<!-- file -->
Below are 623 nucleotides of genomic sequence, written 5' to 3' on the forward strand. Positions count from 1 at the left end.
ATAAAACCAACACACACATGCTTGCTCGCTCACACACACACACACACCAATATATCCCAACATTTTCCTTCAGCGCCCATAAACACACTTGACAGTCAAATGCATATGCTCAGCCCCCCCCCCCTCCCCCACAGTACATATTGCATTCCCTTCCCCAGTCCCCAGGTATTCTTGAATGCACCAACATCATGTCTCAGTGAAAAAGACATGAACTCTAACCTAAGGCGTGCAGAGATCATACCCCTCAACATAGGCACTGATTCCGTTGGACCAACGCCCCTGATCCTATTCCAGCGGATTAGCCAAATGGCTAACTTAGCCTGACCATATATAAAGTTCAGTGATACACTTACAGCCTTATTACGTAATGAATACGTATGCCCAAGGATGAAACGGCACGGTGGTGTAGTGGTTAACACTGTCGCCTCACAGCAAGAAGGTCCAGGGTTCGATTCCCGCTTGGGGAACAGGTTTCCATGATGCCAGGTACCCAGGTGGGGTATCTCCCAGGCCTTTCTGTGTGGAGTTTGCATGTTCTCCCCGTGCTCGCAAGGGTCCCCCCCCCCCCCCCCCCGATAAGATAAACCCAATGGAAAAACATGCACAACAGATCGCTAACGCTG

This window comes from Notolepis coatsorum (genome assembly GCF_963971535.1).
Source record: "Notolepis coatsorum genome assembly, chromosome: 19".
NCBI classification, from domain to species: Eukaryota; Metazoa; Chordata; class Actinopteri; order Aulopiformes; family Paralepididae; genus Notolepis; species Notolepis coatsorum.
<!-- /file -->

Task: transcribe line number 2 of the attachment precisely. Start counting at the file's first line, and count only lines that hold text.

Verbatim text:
ATAAAACCAACACACACATGCTTGCTCGCTCACACACACACACACACCAATATATCCCAACATTTTCCTTCAGCGCCCATAAACACACTTGACAGTCAAATGCATATGCTCAGCCCCCCCCCCCTCCCCCACAGTACATATTGCATTCCCTTCCCCAGTCCCCAGGTATTCTTGAATGCACCAACATCATGTCTCAGTGAAAAAGACATGAACTCTAACCTAAGGCGTGCAGAGATCATACCCCTCAACATAGGCACTGATTCCGTTGGACCAACGCCCCTGATCCTATTCCAGCGGATTAGCCAAATGGCTAACTTAGCCTGACCATATATAAAGTTCAGTGATACACTTACAGCCTTATTACGTAATGAATACGTATGCCCAAGGATGAAACGGCACGGTGGTGTAGTGGTTAACACTGTCGCCTCACAGCAAGAAGGTCCAGGGTTCGATTCCCGCTTGGGGAACAGGTTTCCATGATGCCAGGTACCCAGGTGGGGTATCTCCCAGGCCTTTCTGTGTGGAGTTTGCATGTTCTCCCCGTGCTCGCAAGGGTCCCCCCCCCCCCCCCCCCGATAAGATAAACCCAATGGAAAAACATGCACAACAGATCGCTAACGCTG